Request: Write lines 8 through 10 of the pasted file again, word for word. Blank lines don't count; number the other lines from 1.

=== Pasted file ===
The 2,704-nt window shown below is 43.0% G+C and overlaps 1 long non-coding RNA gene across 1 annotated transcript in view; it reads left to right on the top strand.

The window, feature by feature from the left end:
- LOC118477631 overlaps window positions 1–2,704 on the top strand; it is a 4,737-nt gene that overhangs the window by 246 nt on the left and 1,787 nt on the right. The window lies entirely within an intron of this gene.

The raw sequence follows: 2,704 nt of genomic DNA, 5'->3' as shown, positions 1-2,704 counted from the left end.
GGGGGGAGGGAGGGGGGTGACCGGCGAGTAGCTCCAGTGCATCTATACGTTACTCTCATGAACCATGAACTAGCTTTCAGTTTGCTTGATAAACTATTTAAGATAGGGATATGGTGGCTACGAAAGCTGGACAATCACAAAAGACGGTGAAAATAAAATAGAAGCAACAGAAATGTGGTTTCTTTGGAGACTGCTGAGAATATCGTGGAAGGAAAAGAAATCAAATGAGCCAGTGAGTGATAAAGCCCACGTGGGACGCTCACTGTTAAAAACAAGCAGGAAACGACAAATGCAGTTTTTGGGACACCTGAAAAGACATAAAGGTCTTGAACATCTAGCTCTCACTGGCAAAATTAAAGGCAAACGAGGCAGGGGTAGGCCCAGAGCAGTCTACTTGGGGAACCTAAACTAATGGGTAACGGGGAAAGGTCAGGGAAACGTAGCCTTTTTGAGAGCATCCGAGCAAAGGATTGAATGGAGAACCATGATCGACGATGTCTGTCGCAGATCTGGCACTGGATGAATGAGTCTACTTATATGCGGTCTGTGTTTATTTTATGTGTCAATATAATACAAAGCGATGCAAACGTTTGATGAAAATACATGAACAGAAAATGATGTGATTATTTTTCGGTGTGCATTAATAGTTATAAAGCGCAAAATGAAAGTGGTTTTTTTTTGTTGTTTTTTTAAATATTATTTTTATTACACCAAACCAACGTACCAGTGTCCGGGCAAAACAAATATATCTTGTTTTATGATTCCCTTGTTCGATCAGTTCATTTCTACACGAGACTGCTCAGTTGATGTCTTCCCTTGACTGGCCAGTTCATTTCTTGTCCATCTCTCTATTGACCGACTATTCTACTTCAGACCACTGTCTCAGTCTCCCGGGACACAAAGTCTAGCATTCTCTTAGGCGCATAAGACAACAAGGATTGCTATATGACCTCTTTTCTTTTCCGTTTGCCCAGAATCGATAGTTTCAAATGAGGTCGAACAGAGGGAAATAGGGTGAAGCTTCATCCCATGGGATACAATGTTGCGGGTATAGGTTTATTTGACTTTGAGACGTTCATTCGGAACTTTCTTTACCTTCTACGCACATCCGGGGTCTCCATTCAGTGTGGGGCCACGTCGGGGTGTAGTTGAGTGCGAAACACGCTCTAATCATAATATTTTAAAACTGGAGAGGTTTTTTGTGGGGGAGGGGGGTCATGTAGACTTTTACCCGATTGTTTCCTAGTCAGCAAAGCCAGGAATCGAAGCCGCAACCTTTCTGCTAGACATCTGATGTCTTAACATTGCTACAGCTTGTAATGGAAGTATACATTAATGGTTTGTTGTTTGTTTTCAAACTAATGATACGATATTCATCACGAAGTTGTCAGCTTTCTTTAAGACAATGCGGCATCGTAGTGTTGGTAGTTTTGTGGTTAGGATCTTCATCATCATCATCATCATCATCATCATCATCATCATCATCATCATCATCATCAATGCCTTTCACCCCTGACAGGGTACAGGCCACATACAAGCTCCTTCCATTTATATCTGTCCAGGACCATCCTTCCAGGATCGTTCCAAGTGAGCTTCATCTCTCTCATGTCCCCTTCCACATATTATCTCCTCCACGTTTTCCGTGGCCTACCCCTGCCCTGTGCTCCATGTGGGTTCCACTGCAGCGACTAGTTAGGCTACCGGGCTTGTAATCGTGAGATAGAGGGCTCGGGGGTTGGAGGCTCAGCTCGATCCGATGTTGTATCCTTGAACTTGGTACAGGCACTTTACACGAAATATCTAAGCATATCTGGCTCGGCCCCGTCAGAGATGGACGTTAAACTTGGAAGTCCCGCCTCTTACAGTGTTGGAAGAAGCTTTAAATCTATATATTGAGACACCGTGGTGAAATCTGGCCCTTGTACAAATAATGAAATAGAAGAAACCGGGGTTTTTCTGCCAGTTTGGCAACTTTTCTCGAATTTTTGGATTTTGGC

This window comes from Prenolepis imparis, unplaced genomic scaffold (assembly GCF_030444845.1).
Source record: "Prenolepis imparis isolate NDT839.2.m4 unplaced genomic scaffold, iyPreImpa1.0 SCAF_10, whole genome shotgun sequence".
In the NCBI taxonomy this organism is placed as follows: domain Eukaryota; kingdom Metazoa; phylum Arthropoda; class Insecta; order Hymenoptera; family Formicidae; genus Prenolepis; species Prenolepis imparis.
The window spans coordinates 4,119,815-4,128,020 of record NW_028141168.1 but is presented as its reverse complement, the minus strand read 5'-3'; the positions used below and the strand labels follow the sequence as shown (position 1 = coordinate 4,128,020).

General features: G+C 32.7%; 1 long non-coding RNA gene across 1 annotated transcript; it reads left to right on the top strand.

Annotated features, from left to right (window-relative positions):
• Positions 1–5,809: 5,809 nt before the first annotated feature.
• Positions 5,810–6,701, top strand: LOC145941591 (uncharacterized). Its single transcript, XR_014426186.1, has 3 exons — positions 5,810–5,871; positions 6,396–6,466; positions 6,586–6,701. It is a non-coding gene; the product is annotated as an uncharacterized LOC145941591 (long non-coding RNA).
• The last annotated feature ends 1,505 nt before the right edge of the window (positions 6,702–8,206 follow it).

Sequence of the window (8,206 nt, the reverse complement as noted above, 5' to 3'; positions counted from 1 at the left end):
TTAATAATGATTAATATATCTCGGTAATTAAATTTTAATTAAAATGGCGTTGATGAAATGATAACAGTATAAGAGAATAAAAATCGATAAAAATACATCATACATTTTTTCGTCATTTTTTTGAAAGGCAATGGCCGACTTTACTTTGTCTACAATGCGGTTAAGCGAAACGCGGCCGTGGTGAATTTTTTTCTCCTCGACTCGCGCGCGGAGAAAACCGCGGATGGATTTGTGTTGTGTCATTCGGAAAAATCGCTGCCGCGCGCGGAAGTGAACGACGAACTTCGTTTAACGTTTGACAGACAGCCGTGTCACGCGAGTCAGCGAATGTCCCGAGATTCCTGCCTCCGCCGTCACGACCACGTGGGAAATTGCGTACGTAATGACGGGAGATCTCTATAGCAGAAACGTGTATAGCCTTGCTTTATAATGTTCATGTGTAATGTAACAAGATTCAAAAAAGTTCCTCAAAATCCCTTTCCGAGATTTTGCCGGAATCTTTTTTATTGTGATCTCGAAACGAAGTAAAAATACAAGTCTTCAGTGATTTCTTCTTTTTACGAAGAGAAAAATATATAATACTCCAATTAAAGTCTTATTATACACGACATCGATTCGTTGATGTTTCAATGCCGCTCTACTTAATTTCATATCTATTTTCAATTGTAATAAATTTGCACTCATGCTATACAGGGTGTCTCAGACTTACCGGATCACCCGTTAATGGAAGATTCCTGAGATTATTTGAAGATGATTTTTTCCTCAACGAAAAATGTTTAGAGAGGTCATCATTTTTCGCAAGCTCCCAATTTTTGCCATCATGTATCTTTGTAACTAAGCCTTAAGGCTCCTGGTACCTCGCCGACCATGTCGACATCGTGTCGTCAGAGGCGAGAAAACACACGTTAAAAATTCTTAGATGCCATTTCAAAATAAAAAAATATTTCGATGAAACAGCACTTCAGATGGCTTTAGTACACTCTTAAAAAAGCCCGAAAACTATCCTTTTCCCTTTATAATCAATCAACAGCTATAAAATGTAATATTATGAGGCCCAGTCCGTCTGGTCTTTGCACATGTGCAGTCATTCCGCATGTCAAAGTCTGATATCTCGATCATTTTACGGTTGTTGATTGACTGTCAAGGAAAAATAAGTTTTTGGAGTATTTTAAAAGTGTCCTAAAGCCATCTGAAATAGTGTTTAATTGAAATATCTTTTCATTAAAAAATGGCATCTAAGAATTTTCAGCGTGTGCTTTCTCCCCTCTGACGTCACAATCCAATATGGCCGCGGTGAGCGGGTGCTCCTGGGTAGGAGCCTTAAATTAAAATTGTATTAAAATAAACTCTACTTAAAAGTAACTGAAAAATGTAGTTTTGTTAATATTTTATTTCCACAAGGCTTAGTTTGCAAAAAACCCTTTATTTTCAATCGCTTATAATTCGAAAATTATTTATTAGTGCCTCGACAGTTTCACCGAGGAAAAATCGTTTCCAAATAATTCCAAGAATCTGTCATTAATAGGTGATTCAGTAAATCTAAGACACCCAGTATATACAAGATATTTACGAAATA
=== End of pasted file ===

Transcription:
In the NCBI taxonomy this organism is placed as follows: domain Eukaryota; kingdom Metazoa; phylum Arthropoda; class Insecta; order Hymenoptera; family Formicidae; genus Prenolepis; species Prenolepis imparis.
The window spans coordinates 4,119,815-4,128,020 of record NW_028141168.1 but is presented as its reverse complement, the minus strand read 5'-3'; the positions used below and the strand labels follow the sequence as shown (position 1 = coordinate 4,128,020).

General features: G+C 32.7%; 1 long non-coding RNA gene across 1 annotated transcript; it reads left to right on the top strand.